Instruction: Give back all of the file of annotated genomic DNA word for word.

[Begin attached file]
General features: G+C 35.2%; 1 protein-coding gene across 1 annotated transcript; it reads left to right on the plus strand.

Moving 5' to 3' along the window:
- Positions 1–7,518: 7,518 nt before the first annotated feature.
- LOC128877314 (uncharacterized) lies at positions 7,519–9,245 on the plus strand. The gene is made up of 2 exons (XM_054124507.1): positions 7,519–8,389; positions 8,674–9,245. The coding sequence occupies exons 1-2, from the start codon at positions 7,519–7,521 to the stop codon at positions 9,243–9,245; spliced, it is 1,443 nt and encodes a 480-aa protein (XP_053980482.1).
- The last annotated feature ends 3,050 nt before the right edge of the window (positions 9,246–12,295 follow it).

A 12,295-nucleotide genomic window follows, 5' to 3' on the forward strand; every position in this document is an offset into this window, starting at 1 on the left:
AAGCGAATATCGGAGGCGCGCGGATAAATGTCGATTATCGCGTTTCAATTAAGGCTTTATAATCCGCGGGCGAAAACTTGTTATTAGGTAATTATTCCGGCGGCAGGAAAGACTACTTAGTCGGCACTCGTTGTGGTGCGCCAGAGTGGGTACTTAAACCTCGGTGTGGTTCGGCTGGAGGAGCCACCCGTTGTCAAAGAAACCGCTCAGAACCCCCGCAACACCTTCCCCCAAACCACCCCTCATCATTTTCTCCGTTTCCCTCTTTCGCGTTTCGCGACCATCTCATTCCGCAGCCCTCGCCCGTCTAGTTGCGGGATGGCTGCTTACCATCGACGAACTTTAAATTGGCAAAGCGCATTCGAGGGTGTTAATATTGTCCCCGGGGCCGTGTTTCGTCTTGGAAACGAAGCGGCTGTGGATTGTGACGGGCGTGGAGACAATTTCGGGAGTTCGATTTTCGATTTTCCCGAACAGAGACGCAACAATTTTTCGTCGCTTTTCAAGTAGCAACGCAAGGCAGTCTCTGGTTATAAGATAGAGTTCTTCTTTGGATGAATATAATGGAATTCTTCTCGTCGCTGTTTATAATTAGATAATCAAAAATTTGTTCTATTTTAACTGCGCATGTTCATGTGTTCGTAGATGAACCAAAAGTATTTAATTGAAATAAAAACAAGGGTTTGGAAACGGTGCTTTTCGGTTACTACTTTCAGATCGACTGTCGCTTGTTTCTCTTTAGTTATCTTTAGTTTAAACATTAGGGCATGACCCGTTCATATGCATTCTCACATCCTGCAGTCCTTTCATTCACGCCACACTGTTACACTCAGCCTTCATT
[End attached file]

General features: G+C 35.2%; 1 protein-coding gene across 1 annotated transcript; it reads left to right on the plus strand.

Moving 5' to 3' along the window:
- Positions 1–7,518: 7,518 nt before the first annotated feature.
- LOC128877314 (uncharacterized) lies at positions 7,519–9,245 on the plus strand. The gene is made up of 2 exons (XM_054124507.1): positions 7,519–8,389; positions 8,674–9,245. The coding sequence occupies exons 1-2, from the start codon at positions 7,519–7,521 to the stop codon at positions 9,243–9,245; spliced, it is 1,443 nt and encodes a 480-aa protein (XP_053980482.1).
- The last annotated feature ends 3,050 nt before the right edge of the window (positions 9,246–12,295 follow it).

A 12,295-nucleotide genomic window follows, 5' to 3' on the forward strand; every position in this document is an offset into this window, starting at 1 on the left:
AAGCGAATATCGGAGGCGCGCGGATAAATGTCGATTATCGCGTTTCAATTAAGGCTTTATAATCCGCGGGCGAAAACTTGTTATTAGGTAATTATTCCGGCGGCAGGAAAGACTACTTAGTCGGCACTCGTTGTGGTGCGCCAGAGTGGGTACTTAAACCTCGGTGTGGTTCGGCTGGAGGAGCCACCCGTTGTCAAAGAAACCGCTCAGAACCCCCGCAACACCTTCCCCCAAACCACCCCTCATCATTTTCTCCGTTTCCCTCTTTCGCGTTTCGCGACCATCTCATTCCGCAGCCCTCGCCCGTCTAGTTGCGGGATGGCTGCTTACCATCGACGAACTTTAAATTGGCAAAGCGCATTCGAGGGTGTTAATATTGTCCCCGGGGCCGTGTTTCGTCTTGGAAACGAAGCGGCTGTGGATTGTGACGGGCGTGGAGACAATTTCGGGAGTTCGATTTTCGATTTTCCCGAACAGAGACGCAACAATTTTTCGTCGCTTTTCAAGTAGCAACGCAAGGCAGTCTCTGGTTATAAGATAGAGTTCTTCTTTGGATGAATATAATGGAATTCTTCTCGTCGCTGTTTATAATTAGATAATCAAAAATTTGTTCTATTTTAACTGCGCATGTTCATGTGTTCGTAGATGAACCAAAAGTATTTAATTGAAATAAAAACAAGGGTTTGGAAACGGTGCTTTTCGGTTACTACTTTCAGATCGACTGTCGCTTGTTTCTCTTTAGTTATCTTTAGTTTAAACATTAGGGCATGACCCGTTCATATGCATTCTCACATCCTGCAGTCCTTTCATTCACGCCACACTGTTACACTCAGCCTTCATT